Is the Glass Half Full or Half Empty? Experts Agree to Disagree for Now.

Tom Cleveland

The much-anticipated Non-Farm Payroll data release has come and gone for another month, and, to use a common term in today’s vernacular, it was a “buzz-killer”. For the analyst community at large, it was difficult to put a positive spin on the numbers. Yes, the unemployment rate declined a tad to 4.3%, but net new jobs of 138,000 were a great deal below the expected figure of 184,000, no matter how one chose to sugarcoat it. The downward trend that began two years back was noticeably visible and continuing. If these job figures are ever to take off north, there has to be a solid bottom formation at some point, but none seems to be in the offing.

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The general themes were that the economy is losing momentum, wage growth was abysmal, and that wages may soon start to decline in the near term. Per one analyst: “Today’s jobs report is an unmitigated disaster, and it has nothing to do with missing the consensus estimate. A pitiful 138,000 jobs were created in May, while the prior two months’ estimates were revised lower. The already weak figure of 79,000 jobs for March was revised lower by 29,000 to just 50,000, and the estimate of 211,000 jobs for April was lowered to 174,000. This brings the average over the past three months to just 121,000 new jobs.”

nonfarm payrolls

What is going on behind the numbers that portends that things may be worse?

One can slice and dice the published data from the DOL to arrive at a few worthy insights, but, unless you are familiar with how the data is gathered or reported on surveys, the real nuances of what lies in the shadows may escape you. Fortunately, there are several analysts with this knowledge that help to explain the drivers of the final results.

The first fact that emerges is that new businesses are not being created as rapidly as in the past. The DOL uses a “Birth/Death” model to estimate how many jobs are being created by new businesses that have yet to reach the stage where the labor survey might incorporate their contribution. One of the reasons for such large downward and backward revisions of late has been that statisticians have erred on the up side, an error that will eventually catch up with you.

The drop in the unemployment rate may seem like a positive, but it was not due to a rise in new jobs. The Participation Rate declined, meaning that fewer people were looking for work. The quality of new jobs is also suspect, primarily comprised of part-time, below minimum wage jobs in “bars and restaurants”. Employers are still complaining that they cannot find employees with the right skill sets, and, with tighter immigration rules imminent, you may begin to hear corporate leaders step up the volume.

Following Friday’s release, a flurry of both pessimistic, as well as optimistic, articles flooded the Internet, each proclaiming that either the sky was about to fall or that the Sun was shining through like no other day before it. Here are six brief synopses from the pack – I will start with the two optimistic slants, followed by four “half-empty” reviews:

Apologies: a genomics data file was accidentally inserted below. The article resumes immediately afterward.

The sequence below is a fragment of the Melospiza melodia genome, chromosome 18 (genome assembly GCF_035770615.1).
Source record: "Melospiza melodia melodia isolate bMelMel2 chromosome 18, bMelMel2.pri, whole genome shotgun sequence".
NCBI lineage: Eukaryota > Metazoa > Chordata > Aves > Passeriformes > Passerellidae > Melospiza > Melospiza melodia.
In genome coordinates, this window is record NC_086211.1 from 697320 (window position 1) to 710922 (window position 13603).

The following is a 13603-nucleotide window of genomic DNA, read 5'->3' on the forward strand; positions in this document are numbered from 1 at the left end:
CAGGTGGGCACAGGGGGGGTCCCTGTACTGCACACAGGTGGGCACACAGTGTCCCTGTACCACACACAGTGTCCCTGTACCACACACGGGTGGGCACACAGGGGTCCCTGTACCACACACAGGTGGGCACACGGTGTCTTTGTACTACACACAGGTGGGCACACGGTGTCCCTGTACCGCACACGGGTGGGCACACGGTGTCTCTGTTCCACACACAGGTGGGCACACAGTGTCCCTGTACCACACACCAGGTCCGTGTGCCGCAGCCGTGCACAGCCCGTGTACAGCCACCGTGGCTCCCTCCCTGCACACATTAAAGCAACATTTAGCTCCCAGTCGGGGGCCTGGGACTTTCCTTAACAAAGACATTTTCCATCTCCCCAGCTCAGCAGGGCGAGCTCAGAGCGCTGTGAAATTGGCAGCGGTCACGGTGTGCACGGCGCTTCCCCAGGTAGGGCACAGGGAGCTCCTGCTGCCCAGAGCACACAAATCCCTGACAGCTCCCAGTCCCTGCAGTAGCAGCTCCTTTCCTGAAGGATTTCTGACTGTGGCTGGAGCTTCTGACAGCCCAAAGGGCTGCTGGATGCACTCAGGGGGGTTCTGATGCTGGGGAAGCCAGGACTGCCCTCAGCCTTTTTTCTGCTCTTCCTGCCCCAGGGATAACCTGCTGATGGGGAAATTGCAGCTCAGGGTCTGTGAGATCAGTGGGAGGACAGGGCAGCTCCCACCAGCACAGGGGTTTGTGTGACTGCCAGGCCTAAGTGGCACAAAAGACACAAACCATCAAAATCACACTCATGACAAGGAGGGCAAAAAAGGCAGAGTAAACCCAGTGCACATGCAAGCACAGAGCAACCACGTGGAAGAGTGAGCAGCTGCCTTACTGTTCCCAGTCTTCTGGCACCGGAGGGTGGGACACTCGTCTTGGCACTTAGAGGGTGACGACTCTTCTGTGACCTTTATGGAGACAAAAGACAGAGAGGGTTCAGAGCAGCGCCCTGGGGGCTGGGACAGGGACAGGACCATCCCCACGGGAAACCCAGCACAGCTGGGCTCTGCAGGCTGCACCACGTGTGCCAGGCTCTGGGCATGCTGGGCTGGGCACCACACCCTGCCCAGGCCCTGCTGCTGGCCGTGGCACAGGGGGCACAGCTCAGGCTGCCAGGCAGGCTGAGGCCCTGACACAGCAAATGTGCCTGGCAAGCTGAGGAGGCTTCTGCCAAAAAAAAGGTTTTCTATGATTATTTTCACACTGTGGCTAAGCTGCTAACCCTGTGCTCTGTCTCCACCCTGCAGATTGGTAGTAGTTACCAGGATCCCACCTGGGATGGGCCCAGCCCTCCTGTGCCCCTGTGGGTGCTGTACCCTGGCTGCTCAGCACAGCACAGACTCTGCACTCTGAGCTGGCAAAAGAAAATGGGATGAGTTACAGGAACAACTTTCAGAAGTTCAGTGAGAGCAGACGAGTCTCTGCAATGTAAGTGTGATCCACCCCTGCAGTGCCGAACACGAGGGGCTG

• A new unemployment model portends that a recession is not imminent.

Recession model with unemployment

This analyst actually back-tested his data back to 1945 to validate the indications of his newly released economic model. The visual depiction on this diagram may be overly taxing to the eye, but the author has merely taken published core data to generate a mix of exponential moving averages, rolling eight-month annual averages, and a single rate-of-change indicator. The various colored lines (Red, Blue, Green, and Black) then act like trending indicator lines that one might set up on a typical chart, i.e., using RSI and MACD in tandem to predict key event points when specific lines cross one another.

The conclusion drawn here was that the 4.3% for May did not cause the Blue line to cross the Red line, an event that signaled an imminent recession in 2001 and 2008. The Black rate-of-change line has also dipped, another confirmation that a recession in 2017 may not be in the cards. While optimists may jump upon this prognostication with glee, the general consensus has been that 2018 will not be fun. Are you prepared for that eventuality or if future data releases become more abysmal?

  • Earnings reports continue to astound, so why do we have a stock bubble?

This particular analyst likens himself to being “rationally exuberant”. He writes, “Among market watchers, it’s common to lament that everything seems overvalued. Whether it’s price-earnings ratios or index funds garnering two billion dollars a day or the market reaching record levels, folks are worried that if they buy now, we could be replaying 1999 or 2007 – the boom before the bust. But what if the market deserves its high valuation? What if it lives up to the inflated expectations analysts have placed on it?”

Corporate earnings for S&P 500 participants for the first quarter came in at 14% higher, year-over-year, more than twice the long-term average of 6%, quite an achievement by any measure. These same corporate leaders are the same ones pleading for less regulation and more tax cuts, because they just cannot seem to make it. Per the analyst again: “The economy appears to be strengthening around the world – not just in the U.S. – and corporations are seeing this in sales and it’s lifting their earnings. So throw out that wet blanket and enjoy the summer sun.” Keep an eye on your investment account, while you are at it.